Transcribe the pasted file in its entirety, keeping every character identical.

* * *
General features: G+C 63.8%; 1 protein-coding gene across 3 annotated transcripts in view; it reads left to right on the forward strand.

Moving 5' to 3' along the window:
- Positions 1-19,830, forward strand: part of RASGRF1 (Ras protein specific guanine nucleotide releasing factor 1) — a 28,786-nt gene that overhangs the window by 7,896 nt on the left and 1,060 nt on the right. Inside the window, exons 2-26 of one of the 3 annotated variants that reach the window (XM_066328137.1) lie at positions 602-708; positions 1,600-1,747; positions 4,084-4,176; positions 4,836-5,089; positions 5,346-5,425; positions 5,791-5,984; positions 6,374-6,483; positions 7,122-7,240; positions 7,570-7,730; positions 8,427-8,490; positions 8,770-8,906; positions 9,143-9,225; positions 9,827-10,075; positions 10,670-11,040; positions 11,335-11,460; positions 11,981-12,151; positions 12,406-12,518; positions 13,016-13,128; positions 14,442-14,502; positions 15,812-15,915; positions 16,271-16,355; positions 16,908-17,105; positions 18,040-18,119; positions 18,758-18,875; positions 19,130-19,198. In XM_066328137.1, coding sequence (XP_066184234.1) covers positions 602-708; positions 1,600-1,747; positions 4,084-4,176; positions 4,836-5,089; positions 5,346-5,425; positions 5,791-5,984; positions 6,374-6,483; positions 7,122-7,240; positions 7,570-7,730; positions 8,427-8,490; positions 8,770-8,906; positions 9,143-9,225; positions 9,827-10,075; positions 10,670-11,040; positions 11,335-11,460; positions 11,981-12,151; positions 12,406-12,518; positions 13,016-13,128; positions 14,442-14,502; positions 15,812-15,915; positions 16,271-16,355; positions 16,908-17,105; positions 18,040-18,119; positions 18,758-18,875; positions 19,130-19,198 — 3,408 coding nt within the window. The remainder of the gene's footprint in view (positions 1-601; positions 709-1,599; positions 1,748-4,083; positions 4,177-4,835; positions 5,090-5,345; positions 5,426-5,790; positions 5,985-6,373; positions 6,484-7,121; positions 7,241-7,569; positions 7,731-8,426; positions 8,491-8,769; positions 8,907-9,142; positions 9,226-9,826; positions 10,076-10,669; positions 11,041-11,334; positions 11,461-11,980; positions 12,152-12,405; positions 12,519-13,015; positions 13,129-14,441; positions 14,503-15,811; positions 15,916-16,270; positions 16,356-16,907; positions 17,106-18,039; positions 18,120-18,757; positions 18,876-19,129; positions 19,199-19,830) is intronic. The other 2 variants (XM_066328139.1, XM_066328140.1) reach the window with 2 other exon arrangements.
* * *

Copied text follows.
General features: G+C 63.8%; 1 protein-coding gene across 3 annotated transcripts in view; it reads left to right on the forward strand.

Moving 5' to 3' along the window:
- Positions 1-19,830, forward strand: part of RASGRF1 (Ras protein specific guanine nucleotide releasing factor 1) — a 28,786-nt gene that overhangs the window by 7,896 nt on the left and 1,060 nt on the right. Inside the window, exons 2-26 of one of the 3 annotated variants that reach the window (XM_066328137.1) lie at positions 602-708; positions 1,600-1,747; positions 4,084-4,176; positions 4,836-5,089; positions 5,346-5,425; positions 5,791-5,984; positions 6,374-6,483; positions 7,122-7,240; positions 7,570-7,730; positions 8,427-8,490; positions 8,770-8,906; positions 9,143-9,225; positions 9,827-10,075; positions 10,670-11,040; positions 11,335-11,460; positions 11,981-12,151; positions 12,406-12,518; positions 13,016-13,128; positions 14,442-14,502; positions 15,812-15,915; positions 16,271-16,355; positions 16,908-17,105; positions 18,040-18,119; positions 18,758-18,875; positions 19,130-19,198. In XM_066328137.1, coding sequence (XP_066184234.1) covers positions 602-708; positions 1,600-1,747; positions 4,084-4,176; positions 4,836-5,089; positions 5,346-5,425; positions 5,791-5,984; positions 6,374-6,483; positions 7,122-7,240; positions 7,570-7,730; positions 8,427-8,490; positions 8,770-8,906; positions 9,143-9,225; positions 9,827-10,075; positions 10,670-11,040; positions 11,335-11,460; positions 11,981-12,151; positions 12,406-12,518; positions 13,016-13,128; positions 14,442-14,502; positions 15,812-15,915; positions 16,271-16,355; positions 16,908-17,105; positions 18,040-18,119; positions 18,758-18,875; positions 19,130-19,198 — 3,408 coding nt within the window. The remainder of the gene's footprint in view (positions 1-601; positions 709-1,599; positions 1,748-4,083; positions 4,177-4,835; positions 5,090-5,345; positions 5,426-5,790; positions 5,985-6,373; positions 6,484-7,121; positions 7,241-7,569; positions 7,731-8,426; positions 8,491-8,769; positions 8,907-9,142; positions 9,226-9,826; positions 10,076-10,669; positions 11,041-11,334; positions 11,461-11,980; positions 12,152-12,405; positions 12,519-13,015; positions 13,129-14,441; positions 14,503-15,811; positions 15,916-16,270; positions 16,356-16,907; positions 17,106-18,039; positions 18,120-18,757; positions 18,876-19,129; positions 19,199-19,830) is intronic. The other 2 variants (XM_066328139.1, XM_066328140.1) reach the window with 2 other exon arrangements.